In the aftermath of Hurricane Katrina, <a href="http://www.unigo.com/tulane_university_of_louisiana/ " target="_hplink">Tulane University</a> was forced to close its doors for the first time since the Civil War. Like the city it calls home, however, Tulane bounced back and remains a prestigious and exciting place to study and occasionally revel in a night of good 'ole debauchery. "The best thing about Tulane is definitely being in New Orleans and the nightlife associated with that. There is <a href="http://www.unigo.com/tulane_university_of_louisiana/reviews/24615 " target="_hplink">always something going on!</a>" says a Tulane sophomore. "There is a lot of great music in New Orleans and a lot of really yummy places to eat. Off campus I go to <a href="http://www.unigo.com/tulane_university_of_louisiana/reviews/24615 " target="_hplink">bars and restaurants within walking distance</a>."
University of California-Berkeley
<a href="http://www.unigo.com/university_of_california-berkeley/ " target="_hplink">Berkeley</a> is often considered a utopia for the liberal-minded academic, and for good reason. Not only is the city home to one of the country's top universities, but Berkeley is perfectly situated between the nearby mountains and the bustling cultural center of San Francisco. "The big picture is that Berkeley is big, so pretty much anything you want is here. The town doesn't stay out too late, and BART closes at 12:30 (which is a downright shame) but it's never hard to find a happening abode or party with which to meet people. If parties aren't your thing (as they are often overflowing with tools) there are tons of other things to do, <a href="http://www.unigo.com/university_of_california-berkeley/reviews/21799 " target="_hplink">especially in SF</a>," explains Ben, a senior. Another student explains further: "There are plenty of student organizations and activities both on campus and nearby in the Bay Area. Being in a university with tens of thousands of students as well as next to a liberal metropolitan area gives you more options than you can <a href="http://www.unigo.com/university_of_california-berkeley/reviews/23061/ " target="_hplink">probably explore in 4 years</a>."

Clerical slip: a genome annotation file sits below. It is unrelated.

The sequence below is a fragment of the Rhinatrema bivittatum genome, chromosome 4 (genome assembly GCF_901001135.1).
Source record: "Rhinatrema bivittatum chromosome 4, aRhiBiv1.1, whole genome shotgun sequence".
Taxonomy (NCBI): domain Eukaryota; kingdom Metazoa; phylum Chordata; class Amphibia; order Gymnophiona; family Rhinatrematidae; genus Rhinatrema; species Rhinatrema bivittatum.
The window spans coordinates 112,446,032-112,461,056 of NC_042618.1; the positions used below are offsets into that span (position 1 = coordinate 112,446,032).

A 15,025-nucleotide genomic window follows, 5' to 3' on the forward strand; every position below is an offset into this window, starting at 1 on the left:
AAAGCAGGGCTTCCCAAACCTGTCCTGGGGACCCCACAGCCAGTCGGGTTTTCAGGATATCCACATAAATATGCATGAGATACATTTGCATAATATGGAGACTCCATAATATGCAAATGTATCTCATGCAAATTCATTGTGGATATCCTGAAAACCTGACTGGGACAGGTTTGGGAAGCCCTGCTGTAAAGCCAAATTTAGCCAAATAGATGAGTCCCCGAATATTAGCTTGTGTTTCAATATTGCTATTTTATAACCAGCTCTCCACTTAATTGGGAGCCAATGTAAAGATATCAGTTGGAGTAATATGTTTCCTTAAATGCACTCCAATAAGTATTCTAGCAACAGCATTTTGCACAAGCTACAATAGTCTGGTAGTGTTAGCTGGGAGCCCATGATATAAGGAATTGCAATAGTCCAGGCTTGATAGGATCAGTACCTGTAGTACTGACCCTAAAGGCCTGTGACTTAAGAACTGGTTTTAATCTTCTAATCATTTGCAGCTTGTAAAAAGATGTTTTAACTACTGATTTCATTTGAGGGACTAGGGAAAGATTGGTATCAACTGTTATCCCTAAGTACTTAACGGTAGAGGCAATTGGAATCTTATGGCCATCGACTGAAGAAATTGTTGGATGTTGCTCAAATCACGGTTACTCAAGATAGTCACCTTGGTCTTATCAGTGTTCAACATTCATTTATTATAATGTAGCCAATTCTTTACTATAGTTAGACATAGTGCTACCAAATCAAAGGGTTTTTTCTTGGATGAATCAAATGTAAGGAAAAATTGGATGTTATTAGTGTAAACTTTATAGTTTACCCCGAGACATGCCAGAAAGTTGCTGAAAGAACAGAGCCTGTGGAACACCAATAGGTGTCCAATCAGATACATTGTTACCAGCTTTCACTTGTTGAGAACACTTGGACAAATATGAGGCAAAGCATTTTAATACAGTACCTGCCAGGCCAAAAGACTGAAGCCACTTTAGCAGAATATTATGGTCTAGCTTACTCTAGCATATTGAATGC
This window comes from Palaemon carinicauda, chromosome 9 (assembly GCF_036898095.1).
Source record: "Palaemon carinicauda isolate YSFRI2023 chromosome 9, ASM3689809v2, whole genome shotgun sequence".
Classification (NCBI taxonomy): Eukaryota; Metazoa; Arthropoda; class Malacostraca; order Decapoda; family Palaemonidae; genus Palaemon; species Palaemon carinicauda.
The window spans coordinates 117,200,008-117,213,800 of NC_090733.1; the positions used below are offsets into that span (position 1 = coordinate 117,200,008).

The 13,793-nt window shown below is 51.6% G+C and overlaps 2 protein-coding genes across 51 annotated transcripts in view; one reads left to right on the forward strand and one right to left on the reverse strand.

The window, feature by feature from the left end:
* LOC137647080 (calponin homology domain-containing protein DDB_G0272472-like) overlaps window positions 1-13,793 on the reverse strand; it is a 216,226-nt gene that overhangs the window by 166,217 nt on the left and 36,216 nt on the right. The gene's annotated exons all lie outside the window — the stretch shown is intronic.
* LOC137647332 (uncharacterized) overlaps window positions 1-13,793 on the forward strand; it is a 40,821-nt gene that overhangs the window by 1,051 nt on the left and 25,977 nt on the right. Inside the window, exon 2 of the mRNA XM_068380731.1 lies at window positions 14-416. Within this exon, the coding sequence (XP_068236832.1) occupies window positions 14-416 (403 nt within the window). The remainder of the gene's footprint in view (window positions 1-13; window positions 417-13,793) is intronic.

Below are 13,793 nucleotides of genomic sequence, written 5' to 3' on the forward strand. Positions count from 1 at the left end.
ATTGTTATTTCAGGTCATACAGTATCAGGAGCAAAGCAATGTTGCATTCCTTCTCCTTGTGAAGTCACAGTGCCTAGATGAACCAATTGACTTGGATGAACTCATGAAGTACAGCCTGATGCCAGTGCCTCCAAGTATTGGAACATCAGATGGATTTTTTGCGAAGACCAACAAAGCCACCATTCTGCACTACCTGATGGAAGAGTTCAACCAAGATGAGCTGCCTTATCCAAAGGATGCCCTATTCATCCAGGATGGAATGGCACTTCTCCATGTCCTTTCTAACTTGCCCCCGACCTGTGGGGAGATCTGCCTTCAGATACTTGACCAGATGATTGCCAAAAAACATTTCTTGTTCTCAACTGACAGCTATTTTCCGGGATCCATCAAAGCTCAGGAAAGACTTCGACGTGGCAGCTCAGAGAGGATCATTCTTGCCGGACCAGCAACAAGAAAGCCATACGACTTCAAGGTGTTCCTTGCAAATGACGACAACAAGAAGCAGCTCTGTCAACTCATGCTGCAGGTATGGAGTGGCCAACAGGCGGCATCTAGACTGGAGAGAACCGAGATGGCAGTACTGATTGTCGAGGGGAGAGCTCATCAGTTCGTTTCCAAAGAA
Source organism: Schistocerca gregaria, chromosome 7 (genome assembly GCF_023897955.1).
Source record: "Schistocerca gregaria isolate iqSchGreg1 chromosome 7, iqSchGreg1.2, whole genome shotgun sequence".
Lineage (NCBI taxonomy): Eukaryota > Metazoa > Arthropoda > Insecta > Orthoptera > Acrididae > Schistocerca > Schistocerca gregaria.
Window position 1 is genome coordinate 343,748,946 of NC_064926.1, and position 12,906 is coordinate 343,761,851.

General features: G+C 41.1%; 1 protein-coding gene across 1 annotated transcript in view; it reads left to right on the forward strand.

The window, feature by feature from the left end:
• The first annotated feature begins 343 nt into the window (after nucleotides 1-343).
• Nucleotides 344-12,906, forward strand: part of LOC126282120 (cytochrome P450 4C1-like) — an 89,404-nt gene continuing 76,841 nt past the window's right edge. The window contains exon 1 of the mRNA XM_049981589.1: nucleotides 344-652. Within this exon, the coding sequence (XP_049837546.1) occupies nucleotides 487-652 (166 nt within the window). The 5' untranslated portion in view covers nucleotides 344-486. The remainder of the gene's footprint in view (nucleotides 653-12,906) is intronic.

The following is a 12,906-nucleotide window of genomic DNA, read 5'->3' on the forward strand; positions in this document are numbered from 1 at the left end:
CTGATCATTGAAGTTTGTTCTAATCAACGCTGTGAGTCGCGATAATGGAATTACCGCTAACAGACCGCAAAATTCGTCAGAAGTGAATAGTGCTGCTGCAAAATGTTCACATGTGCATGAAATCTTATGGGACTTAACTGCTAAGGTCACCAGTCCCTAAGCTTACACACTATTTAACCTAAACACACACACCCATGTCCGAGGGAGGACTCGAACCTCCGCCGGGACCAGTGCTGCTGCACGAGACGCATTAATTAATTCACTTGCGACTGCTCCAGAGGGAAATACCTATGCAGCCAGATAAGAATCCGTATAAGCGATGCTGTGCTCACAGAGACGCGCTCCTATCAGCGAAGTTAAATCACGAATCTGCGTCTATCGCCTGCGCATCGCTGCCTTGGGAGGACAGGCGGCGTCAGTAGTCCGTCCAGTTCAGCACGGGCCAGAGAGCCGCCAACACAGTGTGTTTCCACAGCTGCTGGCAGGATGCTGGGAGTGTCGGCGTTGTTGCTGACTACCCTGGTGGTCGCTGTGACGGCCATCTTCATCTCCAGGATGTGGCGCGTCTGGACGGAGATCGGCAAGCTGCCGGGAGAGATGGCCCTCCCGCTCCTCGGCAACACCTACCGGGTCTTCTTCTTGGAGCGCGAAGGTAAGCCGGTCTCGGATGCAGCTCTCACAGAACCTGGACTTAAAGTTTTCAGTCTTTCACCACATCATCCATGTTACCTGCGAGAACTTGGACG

University of Colorado-Boulder
With delicious restaurants and bars packed wall-to-wall, pedestrian marketplaces lined with high end retail stores, and nationally-renowned music venues, <a href="http://www.unigo.com/university_of_colorado_at_boulder/ " target="_hplink">Boulder</a> might just be the perfect college town. Oh, and did we mention that the town sits at the base of the Rocky Mountains?! "The best thing about Boulder is the endless list of outdoor activities that newcomers can dive into. You can climb the flat irons, you can go skiing or snowboarding, mountain biking, hiking, backpacking, camping, even longboarders <a href="http://www.unigo.com/university_of_colorado_at_boulder/Reviews/22881/ " target="_hplink">have many challenging hills to bomb here</a>," says Andrew, a junior. If the town and surrounding areas isn't enough to pique your interest, students also rave about the campus itself. According to Bonnie, a sociology major, "The best thing about Boulder is the beautiful campus. <a href="http://www.unigo.com/university_of_colorado_at_boulder/Reviews/4349 " target="_hplink">It is one of the most beautiful campuses in the country</a>."
University of Oregon
"Eugene is the <a href="http://www.unigo.com/university_of_oregon/reviews/22269/ " target="_hplink">epitome of a college town</a>," says one senior. Oregon is home to some of the country's most beautiful scenery, both coastal and in the mountains. Outdoor enthusiasts will find endless activities, and those who prefer the occasional urban indulgence will get their fill in Eugene. Katie, a sophomore shares her love for the school: "The <a href="http://www.unigo.com/university_of_oregon/ " target="_hplink">UO</a> is the best campus I've ever seen. It's a perfect college town, has enough people in attendance to get lost if you want and not too many to remain that way forever. There's enormous school pride, and the vibe on campus is a positive one. <a href="http://www.unigo.com/university_of_oregon/reviews/22247/" target="_hplink">I don't want to go anywhere else</a>."